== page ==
Students, faculty and staff, and community members explored the many definitions and meanings of home – a physical place, the university, a neighborhood, town, state, country, geographic area, and planet – and their roles in each. The theme also allowed students to develop a sense of place and gain knowledge of a particular area: Winona, Minnesota, situated in the driftless area of bluff country. Students were encouraged to explore the history, politics, health, culture, geology and geography of this area as well as their particular relationship to their residence hall or neighborhood. They discovered different ways of experiencing “home” and develop ways to appreciate a particular place as members of a distinct community.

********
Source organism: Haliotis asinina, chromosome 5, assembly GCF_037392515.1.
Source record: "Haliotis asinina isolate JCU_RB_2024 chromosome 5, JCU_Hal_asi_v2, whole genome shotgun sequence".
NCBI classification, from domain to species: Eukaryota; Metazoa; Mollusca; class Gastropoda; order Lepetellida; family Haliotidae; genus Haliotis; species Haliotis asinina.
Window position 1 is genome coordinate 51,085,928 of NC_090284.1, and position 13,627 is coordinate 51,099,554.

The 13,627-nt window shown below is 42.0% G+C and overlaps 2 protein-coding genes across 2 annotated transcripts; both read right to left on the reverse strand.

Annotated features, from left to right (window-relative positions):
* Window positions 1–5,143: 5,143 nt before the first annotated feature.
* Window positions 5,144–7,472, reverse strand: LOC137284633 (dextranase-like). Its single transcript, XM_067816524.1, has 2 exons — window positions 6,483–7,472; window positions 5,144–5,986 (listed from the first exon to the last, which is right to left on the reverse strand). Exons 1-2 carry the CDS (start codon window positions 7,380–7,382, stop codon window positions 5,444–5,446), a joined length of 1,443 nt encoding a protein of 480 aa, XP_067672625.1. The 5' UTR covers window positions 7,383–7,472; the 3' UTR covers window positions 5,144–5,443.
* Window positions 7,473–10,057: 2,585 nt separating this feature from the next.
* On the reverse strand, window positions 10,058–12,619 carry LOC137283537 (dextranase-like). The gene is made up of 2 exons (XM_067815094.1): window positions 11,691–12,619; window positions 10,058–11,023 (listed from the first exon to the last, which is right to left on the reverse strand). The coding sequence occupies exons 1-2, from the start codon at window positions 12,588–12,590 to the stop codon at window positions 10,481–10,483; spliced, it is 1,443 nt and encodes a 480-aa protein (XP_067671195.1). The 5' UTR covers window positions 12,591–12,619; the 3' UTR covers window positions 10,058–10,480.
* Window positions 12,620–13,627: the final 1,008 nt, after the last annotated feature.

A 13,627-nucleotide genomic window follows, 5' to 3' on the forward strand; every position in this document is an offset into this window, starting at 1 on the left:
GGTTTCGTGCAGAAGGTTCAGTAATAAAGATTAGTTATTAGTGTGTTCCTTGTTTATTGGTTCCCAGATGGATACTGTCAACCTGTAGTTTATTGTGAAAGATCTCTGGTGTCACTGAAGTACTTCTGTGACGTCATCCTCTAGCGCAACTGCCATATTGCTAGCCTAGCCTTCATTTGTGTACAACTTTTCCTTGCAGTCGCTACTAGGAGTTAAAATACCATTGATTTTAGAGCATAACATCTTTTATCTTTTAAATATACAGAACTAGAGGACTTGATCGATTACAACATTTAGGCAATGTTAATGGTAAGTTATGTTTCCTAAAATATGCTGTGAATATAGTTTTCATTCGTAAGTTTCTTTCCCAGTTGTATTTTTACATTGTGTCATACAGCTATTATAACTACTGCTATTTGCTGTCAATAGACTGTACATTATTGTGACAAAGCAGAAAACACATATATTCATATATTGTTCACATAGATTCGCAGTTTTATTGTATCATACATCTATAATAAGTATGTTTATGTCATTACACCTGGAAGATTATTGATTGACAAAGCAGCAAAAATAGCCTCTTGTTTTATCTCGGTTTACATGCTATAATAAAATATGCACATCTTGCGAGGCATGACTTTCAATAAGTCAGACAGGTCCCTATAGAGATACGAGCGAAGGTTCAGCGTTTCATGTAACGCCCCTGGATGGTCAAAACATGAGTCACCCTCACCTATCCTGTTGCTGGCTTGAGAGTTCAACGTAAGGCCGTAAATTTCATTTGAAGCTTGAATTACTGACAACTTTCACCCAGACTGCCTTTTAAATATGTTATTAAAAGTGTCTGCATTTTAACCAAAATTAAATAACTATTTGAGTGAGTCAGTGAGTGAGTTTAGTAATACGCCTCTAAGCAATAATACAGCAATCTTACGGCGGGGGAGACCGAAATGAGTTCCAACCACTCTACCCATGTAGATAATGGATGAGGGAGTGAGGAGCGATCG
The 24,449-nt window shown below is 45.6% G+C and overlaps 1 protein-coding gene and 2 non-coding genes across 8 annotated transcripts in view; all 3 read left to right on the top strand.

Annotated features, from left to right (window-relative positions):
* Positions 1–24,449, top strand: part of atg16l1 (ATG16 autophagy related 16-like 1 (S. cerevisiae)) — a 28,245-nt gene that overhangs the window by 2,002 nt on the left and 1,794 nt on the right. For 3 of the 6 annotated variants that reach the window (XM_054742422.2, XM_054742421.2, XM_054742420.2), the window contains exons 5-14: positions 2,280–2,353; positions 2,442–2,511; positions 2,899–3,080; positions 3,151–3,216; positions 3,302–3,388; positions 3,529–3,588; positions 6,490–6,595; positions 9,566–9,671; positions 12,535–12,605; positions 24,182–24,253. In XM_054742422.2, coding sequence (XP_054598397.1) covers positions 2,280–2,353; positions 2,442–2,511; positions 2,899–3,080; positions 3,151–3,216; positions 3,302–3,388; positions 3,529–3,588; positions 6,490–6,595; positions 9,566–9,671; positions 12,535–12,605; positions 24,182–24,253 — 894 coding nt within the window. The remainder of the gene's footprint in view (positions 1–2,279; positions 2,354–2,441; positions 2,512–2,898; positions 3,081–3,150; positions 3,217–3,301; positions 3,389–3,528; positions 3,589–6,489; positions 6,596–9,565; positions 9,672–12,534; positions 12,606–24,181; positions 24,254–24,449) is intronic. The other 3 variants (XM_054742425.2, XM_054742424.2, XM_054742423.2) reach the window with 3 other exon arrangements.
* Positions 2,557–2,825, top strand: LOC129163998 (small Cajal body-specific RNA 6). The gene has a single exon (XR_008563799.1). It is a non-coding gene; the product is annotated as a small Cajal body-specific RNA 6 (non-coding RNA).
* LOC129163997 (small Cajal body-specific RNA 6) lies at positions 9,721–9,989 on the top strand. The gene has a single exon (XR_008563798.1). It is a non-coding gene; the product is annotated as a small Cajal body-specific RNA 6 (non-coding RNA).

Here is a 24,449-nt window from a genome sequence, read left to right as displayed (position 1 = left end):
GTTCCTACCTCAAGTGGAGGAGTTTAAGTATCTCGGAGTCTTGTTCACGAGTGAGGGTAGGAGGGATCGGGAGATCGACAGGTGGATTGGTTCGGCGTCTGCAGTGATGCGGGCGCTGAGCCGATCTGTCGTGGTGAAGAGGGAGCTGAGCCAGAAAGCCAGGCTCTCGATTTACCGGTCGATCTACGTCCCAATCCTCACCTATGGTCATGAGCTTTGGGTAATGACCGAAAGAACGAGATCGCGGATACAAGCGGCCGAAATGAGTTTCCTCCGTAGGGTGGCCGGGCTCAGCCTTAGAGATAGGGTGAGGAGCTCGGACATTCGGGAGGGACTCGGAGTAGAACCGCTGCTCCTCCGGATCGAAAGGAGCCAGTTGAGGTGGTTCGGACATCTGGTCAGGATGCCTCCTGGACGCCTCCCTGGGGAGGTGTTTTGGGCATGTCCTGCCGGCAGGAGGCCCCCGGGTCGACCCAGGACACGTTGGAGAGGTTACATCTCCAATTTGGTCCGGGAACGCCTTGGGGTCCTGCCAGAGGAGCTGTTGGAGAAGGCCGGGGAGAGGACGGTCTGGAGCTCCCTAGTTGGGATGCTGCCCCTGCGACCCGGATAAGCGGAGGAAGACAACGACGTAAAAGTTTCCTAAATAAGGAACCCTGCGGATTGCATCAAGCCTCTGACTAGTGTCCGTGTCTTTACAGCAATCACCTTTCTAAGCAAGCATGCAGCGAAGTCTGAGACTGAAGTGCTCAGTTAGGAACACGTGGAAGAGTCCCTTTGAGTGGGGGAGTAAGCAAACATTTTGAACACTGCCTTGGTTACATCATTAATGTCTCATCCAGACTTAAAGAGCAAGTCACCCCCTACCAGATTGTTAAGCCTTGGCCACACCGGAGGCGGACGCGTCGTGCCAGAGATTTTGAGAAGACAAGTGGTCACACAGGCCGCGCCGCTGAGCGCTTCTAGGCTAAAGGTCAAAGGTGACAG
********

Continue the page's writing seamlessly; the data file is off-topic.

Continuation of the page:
Special events included the Minnesota Marine Art Museum’s photographic exhibit during the fall of 2011, Portrait and Place, by Drake Hokanson and James Bowey, both WSU faculty members. The Integrated Wellness Complex sponsored the Duniya Drum and Dance Troupe. The CLASP (Consortium of Liberal Arts and Science Promotion) lecture series, fall Swan Watch tour, Lyceum events, including Shakti Butler, David Kung, and Charles Trimble as well as the Common Book, Packinghouse Daughter, by Cherie Register, focused on different ways to interpret home and a sense of place, and how those interpretations relate to our direct experiences. One student project involved “Absent Narratives,” interviews with immigrants and refugees who work in the area, but who are in many ways invisible in the community. This will be part of The Way We Work exhibit at the Winona County History Center in December, 2012. In addition, the Student Life and Development division completed the development of a restorative justice program aimed at assisting students to develop an appreciation of and respect for their neighbors and neighborhoods in their daily interactions.